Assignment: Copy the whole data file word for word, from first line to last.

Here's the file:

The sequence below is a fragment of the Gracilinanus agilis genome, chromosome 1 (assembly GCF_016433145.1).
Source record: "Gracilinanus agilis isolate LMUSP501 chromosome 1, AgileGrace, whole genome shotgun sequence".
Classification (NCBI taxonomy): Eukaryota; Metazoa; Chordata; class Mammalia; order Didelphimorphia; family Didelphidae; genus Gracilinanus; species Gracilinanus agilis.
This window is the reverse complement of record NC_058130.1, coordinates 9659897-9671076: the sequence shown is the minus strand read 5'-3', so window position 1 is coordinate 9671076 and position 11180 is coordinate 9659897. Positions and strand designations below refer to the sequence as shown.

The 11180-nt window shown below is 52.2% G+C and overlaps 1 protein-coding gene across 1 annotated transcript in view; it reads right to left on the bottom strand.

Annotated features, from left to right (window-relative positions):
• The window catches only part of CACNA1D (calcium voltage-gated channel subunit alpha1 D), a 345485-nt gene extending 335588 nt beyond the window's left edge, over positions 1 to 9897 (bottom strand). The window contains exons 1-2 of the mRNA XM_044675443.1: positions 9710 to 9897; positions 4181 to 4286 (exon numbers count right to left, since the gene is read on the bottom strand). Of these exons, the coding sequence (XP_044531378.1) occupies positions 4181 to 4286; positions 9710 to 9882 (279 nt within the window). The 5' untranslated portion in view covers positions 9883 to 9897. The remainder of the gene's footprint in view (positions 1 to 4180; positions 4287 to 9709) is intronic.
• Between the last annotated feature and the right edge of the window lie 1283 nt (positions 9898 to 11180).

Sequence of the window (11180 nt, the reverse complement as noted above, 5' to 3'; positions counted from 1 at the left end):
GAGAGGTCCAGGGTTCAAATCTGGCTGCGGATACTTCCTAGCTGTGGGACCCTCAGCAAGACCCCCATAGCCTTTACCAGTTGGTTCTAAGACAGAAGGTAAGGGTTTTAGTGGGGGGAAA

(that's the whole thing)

The sequence below is a fragment of the Gracilinanus agilis genome, chromosome 1 (assembly GCF_016433145.1).
Source record: "Gracilinanus agilis isolate LMUSP501 chromosome 1, AgileGrace, whole genome shotgun sequence".
Classification (NCBI taxonomy): Eukaryota; Metazoa; Chordata; class Mammalia; order Didelphimorphia; family Didelphidae; genus Gracilinanus; species Gracilinanus agilis.
This window is the reverse complement of record NC_058130.1, coordinates 9659897-9671076: the sequence shown is the minus strand read 5'-3', so window position 1 is coordinate 9671076 and position 11180 is coordinate 9659897. Positions and strand designations below refer to the sequence as shown.

The 11180-nt window shown below is 52.2% G+C and overlaps 1 protein-coding gene across 1 annotated transcript in view; it reads right to left on the bottom strand.

Annotated features, from left to right (window-relative positions):
• The window catches only part of CACNA1D (calcium voltage-gated channel subunit alpha1 D), a 345485-nt gene extending 335588 nt beyond the window's left edge, over positions 1 to 9897 (bottom strand). The window contains exons 1-2 of the mRNA XM_044675443.1: positions 9710 to 9897; positions 4181 to 4286 (exon numbers count right to left, since the gene is read on the bottom strand). Of these exons, the coding sequence (XP_044531378.1) occupies positions 4181 to 4286; positions 9710 to 9882 (279 nt within the window). The 5' untranslated portion in view covers positions 9883 to 9897. The remainder of the gene's footprint in view (positions 1 to 4180; positions 4287 to 9709) is intronic.
• Between the last annotated feature and the right edge of the window lie 1283 nt (positions 9898 to 11180).

Sequence of the window (11180 nt, the reverse complement as noted above, 5' to 3'; positions counted from 1 at the left end):
GAGAGGTCCAGGGTTCAAATCTGGCTGCGGATACTTCCTAGCTGTGGGACCCTCAGCAAGACCCCCATAGCCTTTACCAGTTGGTTCTAAGACAGAAGGTAAGGGTTTTAGTGGGGGGAAA